120 Million Buys an Awful Lot of Crater
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$120 Million Buys an Awful Lot of Crater

May 10, 2012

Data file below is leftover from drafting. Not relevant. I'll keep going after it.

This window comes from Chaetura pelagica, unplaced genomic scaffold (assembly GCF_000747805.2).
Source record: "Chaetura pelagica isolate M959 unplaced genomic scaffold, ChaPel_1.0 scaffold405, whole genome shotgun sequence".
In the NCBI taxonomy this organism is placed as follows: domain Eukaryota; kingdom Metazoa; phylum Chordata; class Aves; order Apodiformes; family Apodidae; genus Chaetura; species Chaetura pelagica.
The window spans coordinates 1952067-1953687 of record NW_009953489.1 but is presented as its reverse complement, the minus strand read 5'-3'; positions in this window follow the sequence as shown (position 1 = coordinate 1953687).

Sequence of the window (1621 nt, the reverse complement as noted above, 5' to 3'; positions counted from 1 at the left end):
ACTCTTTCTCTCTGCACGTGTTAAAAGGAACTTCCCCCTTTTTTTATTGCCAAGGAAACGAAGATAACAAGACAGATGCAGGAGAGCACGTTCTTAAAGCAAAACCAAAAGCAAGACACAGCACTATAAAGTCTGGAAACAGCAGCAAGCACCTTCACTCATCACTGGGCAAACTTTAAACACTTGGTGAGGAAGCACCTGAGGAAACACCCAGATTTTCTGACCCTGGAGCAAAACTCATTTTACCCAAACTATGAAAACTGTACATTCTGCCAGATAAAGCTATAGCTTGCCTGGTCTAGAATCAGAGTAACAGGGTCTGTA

Date Created: February 10, 2012 Instrument: Mercury Dual Imaging System (MDIS) Latitude Range: 39.2° N to 42.1° N Longitude Range: 150.6° E to 155.3° E Resolution: 140 meters/pixel Scale: Munch crater is 58 km (36 mi.) in diameter Projection: Azimuthal equidistant Of Interest: This image is a portion of the MDIS global mosaic basemap that was acquired during MESSENGER's first year in orbit. The scene shows a dramatic close-up of Munch crater, named for the Norwegian impressionist painter, printmaker, and draftsman Edvard Munch (1863-1944). On Wednesday, May 2nd 2012, one of four versions of Munch's famous 1895 pastel The Scream sold at auction for $119.9 million, becoming one of the most expensive pieces of artwork in the world. Munch crater is situated within the Caloris basin, the youngest large impact basin on Mercury. The floor of Caloris has been flooded with volcanic flows. The ejecta blanket surrounding Munch contains dark material that originated at depth and was excavated by the Munch-forming impact. This dark material may correspond to rock types — termed lithologies — that are mineralogically distinct from those we see on the surface. The MESSENGER spacecraft is the first ever to orbit the planet Mercury, and the spacecraft's seven scientific instruments and radio science investigation are unraveling the history and evolution of the Solar System's innermost planet. Visit the Why Mercury? section of this website to learn more about the key science questions that the MESSENGER mission is addressing. During the one-year primary mission, MESSENGER acquired 88,746 images and extensive other data sets. MESSENGER is now in a yearlong extended mission, during which plans call for the acquisition of more than 80,000 additional images to support MESSENGER's science goals. Credit: NASA/Johns Hopkins University Applied Physics Laboratory/Carnegie Institution of Washington

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